One day I accompanied Captain Fitz Roy to Bald Head; the place mentioned by so many navigators, where some imagined that they saw corals, and others that they saw petrified trees, standing in the position in which they had grown. According to our view, the beds have been formed by the wind having heaped up fine sand, composed of minute rounded particles of shells and corals, during which process branches and roots of trees, together with many land-shells, became enclosed. The whole then became consolidated by the percolation of calcareous matter; and the cylindrical cavities left by the decaying of the wood, were thus also filled up with a hard pseudo-stalactical stone. The weather is now wearing away the softer parts, and in consequence the hard casts of the roots and branches of the trees project above the surface, and, in a singularly deceptive manner, resemble the stumps of a dead thicket.

A large tribe of natives, called the White Cockatoo men happened to pay the settlement a visit while we were there. These men, as well as those of the tribe belonging to King George's Sound, being tempted by the offer of some tubs of rice and sugar, were persuaded to hold a "corrobery," or great dancing-party. As soon as it grew dark, small fires were lighted, and the men commenced their toilet, which consisted in painting themselves white in spots and lines. As soon as all was ready, large fires were kept blazing, round which the women and children were collected as spectators; the Cockatoo and King George's men formed two distinct parties, and generally danced in answer to each other. The dancing consisted in their running either sideways or in Indian file into an open space, and stamping the ground with great force as they marched together. Their heavy footsteps were accompanied by a kind of grunt, by beating their clubs and spears together, and by various other gesticulations, such as extending their arms and wriggling their bodies. It was a most rude, barbarous scene, and, to our ideas, without any sort of meaning; but we observed that the black women and children watched it with the greatest pleasure. Perhaps these dances originally represented actions, such as wars and victories; there was one called the Emu dance, in which each man extended his arm in a bent manner, like the neck of that bird. In another dance, one man imitated the movements of a kangaroo grazing in the woods, whilst a second crawled up, and pretended to spear him. When both tribes mingled in the dance, the ground trembled with the heaviness of their steps, and the air resounded with their wild cries. Every one appeared in high spirits, and the group of nearly naked figures, viewed by the light of the blazing fires, all moving in hideous harmony, formed a perfect display of a festival amongst the lowest barbarians. In Tierra del Fuego, we have beheld many curious scenes in savage life, but never, I think, one where the natives were in such high spirits, and so perfectly at their ease. After the dancing was over, the whole party formed a great circle on the ground, and the boiled rice and sugar was distributed, to the delight of all.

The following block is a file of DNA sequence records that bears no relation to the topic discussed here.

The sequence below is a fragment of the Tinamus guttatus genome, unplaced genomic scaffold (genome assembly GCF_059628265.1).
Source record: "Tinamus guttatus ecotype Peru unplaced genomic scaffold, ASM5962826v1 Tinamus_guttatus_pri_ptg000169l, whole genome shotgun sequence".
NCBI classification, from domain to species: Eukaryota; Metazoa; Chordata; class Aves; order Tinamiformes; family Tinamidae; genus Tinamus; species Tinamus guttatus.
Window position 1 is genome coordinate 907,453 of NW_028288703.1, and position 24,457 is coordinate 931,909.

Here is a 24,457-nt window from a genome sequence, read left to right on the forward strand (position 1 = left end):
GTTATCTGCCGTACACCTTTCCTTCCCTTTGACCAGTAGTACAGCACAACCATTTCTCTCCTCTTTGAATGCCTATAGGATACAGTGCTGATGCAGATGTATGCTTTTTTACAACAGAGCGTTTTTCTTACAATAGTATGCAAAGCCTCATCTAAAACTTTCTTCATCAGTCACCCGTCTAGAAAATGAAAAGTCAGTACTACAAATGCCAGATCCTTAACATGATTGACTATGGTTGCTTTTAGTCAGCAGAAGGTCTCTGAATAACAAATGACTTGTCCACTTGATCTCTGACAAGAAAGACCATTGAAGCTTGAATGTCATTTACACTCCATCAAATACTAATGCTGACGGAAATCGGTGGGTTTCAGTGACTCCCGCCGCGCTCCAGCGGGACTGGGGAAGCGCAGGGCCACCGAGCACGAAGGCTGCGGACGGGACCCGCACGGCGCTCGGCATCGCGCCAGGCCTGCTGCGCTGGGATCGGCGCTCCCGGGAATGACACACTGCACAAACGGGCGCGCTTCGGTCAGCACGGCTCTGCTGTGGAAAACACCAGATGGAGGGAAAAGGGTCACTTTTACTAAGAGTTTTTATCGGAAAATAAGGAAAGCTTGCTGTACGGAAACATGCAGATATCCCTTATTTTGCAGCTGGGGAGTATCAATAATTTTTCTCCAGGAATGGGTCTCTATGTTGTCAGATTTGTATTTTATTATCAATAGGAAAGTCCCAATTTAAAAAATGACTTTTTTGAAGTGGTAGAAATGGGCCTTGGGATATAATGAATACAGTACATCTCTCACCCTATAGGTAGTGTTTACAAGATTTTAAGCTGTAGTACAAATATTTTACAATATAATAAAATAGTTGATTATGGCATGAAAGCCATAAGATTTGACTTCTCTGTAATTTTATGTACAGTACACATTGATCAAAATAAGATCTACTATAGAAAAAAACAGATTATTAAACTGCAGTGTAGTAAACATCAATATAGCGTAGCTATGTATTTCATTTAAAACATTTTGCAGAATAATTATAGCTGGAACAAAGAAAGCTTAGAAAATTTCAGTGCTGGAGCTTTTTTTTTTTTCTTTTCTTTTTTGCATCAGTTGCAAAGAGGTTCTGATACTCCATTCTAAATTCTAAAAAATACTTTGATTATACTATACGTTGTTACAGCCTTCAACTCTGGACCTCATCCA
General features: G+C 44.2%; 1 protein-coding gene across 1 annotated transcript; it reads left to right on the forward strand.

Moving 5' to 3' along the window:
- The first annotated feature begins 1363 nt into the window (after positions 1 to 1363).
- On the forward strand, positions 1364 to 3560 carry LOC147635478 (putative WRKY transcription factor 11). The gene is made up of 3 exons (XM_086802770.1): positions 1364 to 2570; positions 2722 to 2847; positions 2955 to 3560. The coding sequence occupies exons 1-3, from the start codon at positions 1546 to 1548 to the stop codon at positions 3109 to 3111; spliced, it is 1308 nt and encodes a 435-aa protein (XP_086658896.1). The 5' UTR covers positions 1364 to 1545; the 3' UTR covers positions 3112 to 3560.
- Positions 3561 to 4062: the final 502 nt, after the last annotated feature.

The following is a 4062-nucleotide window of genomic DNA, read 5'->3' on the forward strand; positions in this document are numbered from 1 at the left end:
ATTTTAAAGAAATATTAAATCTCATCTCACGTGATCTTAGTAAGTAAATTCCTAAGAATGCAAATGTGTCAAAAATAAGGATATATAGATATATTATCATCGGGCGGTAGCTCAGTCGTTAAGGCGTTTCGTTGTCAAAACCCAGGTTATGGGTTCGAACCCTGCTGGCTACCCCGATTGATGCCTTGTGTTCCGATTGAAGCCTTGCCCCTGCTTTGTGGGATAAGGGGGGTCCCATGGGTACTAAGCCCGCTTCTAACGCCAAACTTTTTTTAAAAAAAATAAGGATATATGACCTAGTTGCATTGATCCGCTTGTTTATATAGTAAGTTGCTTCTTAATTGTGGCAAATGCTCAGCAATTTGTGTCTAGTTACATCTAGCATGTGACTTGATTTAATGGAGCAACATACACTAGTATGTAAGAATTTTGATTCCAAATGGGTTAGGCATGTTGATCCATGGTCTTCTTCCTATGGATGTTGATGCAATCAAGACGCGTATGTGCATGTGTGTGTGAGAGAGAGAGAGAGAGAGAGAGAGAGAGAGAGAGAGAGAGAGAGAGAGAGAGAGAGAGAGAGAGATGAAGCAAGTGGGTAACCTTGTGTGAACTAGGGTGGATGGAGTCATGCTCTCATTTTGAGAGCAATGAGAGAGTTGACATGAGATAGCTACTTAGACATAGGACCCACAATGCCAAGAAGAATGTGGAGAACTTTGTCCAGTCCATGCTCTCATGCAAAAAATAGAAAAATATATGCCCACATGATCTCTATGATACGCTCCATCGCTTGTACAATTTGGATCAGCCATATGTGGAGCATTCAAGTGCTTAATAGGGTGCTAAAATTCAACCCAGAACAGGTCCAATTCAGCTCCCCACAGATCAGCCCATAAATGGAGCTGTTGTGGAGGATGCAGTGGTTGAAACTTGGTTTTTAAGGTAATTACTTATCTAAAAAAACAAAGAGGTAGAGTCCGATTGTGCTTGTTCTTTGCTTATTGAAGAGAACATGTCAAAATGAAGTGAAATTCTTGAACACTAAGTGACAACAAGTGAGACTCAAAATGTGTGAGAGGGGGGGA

After several tedious delays from clouded weather, on the

14th of March, we gladly stood out of King George's Sound on our course to Keeling Island. Farewell, Australia! you are a rising child, and doubtless some day will reign a great princess in the South: but you are too great and ambitious for affection, yet not great enough for respect. I leave your shores without sorrow or regret.